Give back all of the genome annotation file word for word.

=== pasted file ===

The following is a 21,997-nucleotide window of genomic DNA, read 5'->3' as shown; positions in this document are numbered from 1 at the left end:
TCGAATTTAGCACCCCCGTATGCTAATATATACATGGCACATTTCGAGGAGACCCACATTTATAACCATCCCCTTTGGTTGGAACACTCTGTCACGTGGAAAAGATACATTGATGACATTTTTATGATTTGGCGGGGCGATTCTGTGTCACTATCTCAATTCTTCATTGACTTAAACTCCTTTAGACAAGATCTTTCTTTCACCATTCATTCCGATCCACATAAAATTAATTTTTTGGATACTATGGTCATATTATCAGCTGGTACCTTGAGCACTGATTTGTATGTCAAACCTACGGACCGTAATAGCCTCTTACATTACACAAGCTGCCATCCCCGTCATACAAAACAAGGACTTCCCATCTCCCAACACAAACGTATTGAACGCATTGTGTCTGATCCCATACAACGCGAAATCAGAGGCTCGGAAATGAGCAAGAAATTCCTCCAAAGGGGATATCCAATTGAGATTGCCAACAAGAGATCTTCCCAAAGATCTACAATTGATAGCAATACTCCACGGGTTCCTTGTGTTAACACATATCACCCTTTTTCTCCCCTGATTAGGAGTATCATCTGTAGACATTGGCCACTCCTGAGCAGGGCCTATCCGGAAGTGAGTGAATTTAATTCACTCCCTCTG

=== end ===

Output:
The following is a 21,997-nucleotide window of genomic DNA, read 5'->3' as shown; positions in this document are numbered from 1 at the left end:
TCGAATTTAGCACCCCCGTATGCTAATATATACATGGCACATTTCGAGGAGACCCACATTTATAACCATCCCCTTTGGTTGGAACACTCTGTCACGTGGAAAAGATACATTGATGACATTTTTATGATTTGGCGGGGCGATTCTGTGTCACTATCTCAATTCTTCATTGACTTAAACTCCTTTAGACAAGATCTTTCTTTCACCATTCATTCCGATCCACATAAAATTAATTTTTTGGATACTATGGTCATATTATCAGCTGGTACCTTGAGCACTGATTTGTATGTCAAACCTACGGACCGTAATAGCCTCTTACATTACACAAGCTGCCATCCCCGTCATACAAAACAAGGACTTCCCATCTCCCAACACAAACGTATTGAACGCATTGTGTCTGATCCCATACAACGCGAAATCAGAGGCTCGGAAATGAGCAAGAAATTCCTCCAAAGGGGATATCCAATTGAGATTGCCAACAAGAGATCTTCCCAAAGATCTACAATTGATAGCAATACTCCACGGGTTCCTTGTGTTAACACATATCACCCTTTTTCTCCCCTGATTAGGAGTATCATCTGTAGACATTGGCCACTCCTGAGCAGGGCCTATCCGGAAGTGAGTGAATTTAATTCACTCCCTCTG